CD8 cell supernatants from d#3 and d#6, collected at days 3, 6 and 10 were then titrated on U373MG-CD4-CXCR4 cells infected with NL4-3 or the two primary X4 viruses (215 and 248) and β-galactosidase activity was measured 48 h later. The percentage reduction of viral replication in the presence of CD8 supernatant was calculated as 100 − {100/(OD infected cells − OD uninfected cells) × (OD infected cells with CD8 cell supernatant − OD uninfected cells)}. The titration curves are shown in Fig. 1. The CAF titres on the three viruses were determined by regression analysis as the dilution giving 50% inhibition of infection (50% inhibitory titre; IT50). Maximum suppressive activity was detected at day 6 after stimulation for d#6 (1/234 to 1/818) and at day 3 for d#3 (1/47 to 1/170). The difference between the two donors was consistent and reproducible at each day of supernatant collection for the three viruses tested (Fig. 1, right panels).

Fig. 1.

Fig. 1.

We ruled out the involvement of β-chemokines in the suppressive activity because all experiments were performed using X4 viruses, and the preincubation of supernatants with neutralizing antibodies specific for macrophage-inflammatory proteins 1α, 1β, and RANTES (regulated upon activation: normal T cell expressed/secreted) did not modify the inhibitory effect. Furthermore, we obtained a maximum 20% reduction of HIV replication with a stromal cell-derived factor 1α concentration as high as 1 μM, indicating that this chemokine cannot account for the suppressive activity detected in our assay. Finally, in all our experiments, CD8 cell supernatants were produced in the presence of a neutralizing polyclonal anti-IFNα antibody, thereby excluding the involvement of this cytokine.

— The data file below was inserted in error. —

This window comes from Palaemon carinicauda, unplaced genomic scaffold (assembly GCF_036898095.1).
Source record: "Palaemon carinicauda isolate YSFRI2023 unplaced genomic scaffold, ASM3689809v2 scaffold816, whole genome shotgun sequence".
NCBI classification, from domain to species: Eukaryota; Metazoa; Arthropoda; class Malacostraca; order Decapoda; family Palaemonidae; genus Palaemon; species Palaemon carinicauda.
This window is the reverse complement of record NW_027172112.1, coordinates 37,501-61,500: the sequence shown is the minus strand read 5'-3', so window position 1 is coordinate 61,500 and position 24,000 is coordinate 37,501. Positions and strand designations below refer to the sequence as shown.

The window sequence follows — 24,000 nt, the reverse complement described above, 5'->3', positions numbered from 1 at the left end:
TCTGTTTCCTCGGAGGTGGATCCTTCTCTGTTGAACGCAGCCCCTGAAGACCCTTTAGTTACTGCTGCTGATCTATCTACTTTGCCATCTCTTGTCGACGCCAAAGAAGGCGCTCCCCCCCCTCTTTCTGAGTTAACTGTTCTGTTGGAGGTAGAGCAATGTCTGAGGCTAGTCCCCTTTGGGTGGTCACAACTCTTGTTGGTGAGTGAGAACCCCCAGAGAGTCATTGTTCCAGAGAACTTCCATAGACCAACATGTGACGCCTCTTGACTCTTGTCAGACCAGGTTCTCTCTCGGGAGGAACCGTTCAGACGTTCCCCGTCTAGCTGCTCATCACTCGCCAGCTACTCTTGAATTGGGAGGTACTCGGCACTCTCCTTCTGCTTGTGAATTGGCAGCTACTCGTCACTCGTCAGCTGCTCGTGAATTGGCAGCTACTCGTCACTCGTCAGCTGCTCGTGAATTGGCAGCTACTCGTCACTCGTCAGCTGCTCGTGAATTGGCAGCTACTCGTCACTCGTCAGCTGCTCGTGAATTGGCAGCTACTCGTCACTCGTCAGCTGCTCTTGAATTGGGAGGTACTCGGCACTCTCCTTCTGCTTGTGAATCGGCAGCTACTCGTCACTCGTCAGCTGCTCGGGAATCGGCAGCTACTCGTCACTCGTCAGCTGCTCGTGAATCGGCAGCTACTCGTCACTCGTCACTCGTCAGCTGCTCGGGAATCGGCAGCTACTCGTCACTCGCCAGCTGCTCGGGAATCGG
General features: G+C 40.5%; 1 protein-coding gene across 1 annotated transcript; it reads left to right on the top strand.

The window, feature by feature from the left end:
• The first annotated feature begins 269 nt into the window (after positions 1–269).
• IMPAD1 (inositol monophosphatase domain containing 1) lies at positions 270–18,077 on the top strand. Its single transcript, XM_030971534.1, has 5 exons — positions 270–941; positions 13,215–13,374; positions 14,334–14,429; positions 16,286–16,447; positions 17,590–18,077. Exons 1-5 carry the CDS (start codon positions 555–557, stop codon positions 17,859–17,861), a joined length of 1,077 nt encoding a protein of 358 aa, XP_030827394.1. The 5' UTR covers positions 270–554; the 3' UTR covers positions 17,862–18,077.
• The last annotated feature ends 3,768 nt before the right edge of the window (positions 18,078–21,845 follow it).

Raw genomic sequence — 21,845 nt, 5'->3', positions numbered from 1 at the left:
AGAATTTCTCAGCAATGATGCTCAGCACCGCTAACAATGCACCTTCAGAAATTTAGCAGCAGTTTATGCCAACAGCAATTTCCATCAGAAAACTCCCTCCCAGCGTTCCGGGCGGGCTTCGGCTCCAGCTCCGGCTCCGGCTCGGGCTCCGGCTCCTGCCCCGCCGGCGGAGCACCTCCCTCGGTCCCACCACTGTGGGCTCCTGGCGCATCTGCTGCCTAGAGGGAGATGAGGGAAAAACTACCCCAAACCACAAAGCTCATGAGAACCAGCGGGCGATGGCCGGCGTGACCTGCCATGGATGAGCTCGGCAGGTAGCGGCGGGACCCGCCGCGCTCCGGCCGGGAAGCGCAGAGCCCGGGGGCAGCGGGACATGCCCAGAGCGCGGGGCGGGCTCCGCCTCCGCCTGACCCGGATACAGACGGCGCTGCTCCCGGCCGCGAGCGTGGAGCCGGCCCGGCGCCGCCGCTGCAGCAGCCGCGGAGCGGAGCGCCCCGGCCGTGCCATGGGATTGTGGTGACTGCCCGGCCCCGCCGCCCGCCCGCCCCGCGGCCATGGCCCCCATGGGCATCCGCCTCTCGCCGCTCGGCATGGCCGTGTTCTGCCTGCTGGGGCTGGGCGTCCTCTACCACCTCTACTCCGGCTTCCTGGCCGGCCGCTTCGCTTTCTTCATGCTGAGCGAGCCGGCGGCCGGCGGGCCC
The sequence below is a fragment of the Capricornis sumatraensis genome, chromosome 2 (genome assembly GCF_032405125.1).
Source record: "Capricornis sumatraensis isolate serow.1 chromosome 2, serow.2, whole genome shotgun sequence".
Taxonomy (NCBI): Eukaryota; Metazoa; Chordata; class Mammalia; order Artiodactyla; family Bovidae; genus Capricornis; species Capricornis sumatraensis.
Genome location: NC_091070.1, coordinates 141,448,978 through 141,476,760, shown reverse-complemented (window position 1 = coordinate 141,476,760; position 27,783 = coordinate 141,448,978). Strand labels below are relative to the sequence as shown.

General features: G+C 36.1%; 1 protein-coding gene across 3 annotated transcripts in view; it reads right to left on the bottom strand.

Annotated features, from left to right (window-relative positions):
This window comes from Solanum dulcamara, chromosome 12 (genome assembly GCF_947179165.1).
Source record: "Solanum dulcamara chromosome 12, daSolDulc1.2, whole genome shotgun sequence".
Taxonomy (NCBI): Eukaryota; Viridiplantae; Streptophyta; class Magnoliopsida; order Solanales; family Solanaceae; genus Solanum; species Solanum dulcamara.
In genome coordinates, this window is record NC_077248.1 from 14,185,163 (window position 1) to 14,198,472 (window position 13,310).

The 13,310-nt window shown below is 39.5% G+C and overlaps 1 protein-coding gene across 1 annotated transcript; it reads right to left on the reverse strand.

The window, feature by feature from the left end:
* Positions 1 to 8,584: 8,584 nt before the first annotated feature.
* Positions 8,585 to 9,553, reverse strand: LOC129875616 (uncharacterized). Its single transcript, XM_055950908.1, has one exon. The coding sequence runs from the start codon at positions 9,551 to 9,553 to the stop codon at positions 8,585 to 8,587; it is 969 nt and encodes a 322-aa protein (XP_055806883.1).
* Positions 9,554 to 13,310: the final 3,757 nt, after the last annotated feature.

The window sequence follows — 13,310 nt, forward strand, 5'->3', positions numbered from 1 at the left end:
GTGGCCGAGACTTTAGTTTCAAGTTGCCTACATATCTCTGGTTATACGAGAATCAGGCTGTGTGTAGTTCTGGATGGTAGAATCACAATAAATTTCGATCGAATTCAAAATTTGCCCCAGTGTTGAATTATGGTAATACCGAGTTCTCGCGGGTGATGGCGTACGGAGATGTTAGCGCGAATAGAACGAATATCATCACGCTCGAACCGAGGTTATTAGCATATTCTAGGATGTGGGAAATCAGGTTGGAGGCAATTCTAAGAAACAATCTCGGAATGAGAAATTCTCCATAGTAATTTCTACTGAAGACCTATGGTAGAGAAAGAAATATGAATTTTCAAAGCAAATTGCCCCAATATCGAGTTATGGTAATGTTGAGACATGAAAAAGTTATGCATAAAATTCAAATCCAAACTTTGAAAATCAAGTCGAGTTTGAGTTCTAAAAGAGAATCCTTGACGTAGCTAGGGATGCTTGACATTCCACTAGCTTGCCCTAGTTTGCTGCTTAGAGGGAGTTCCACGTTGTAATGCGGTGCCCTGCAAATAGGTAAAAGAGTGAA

CAF is elevated in individuals who remain seronegative despite repetitive exposures to HIV (exposed uninfected). As a preliminary test of the potential clinical applications of the cell line-based assay, we titrated supernatants derived from CD8 cells of 11 exposed-uninfected individuals and determined their IT50 against NL4-3. Ten out of 11 exposed-uninfected individuals tested displayed IT50, which were equivalent or higher than that of the ‘high’ CAF producer, d#6. One exposed-uninfected individual displayed an IT50 similar to that of the ‘low’ CAF producer, d#3.

The cell line-based assay thus allows a rapid assessment of CAF in supernatants of CD8 cells, and may be of value for evaluating the CD8 cell response of individuals in different clinical conditions.

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The U373MG-CD4-CXCR4 cell line was a kind gift of Dr Marc Alizon.

Joséphine Braunac

Alberto Berettabc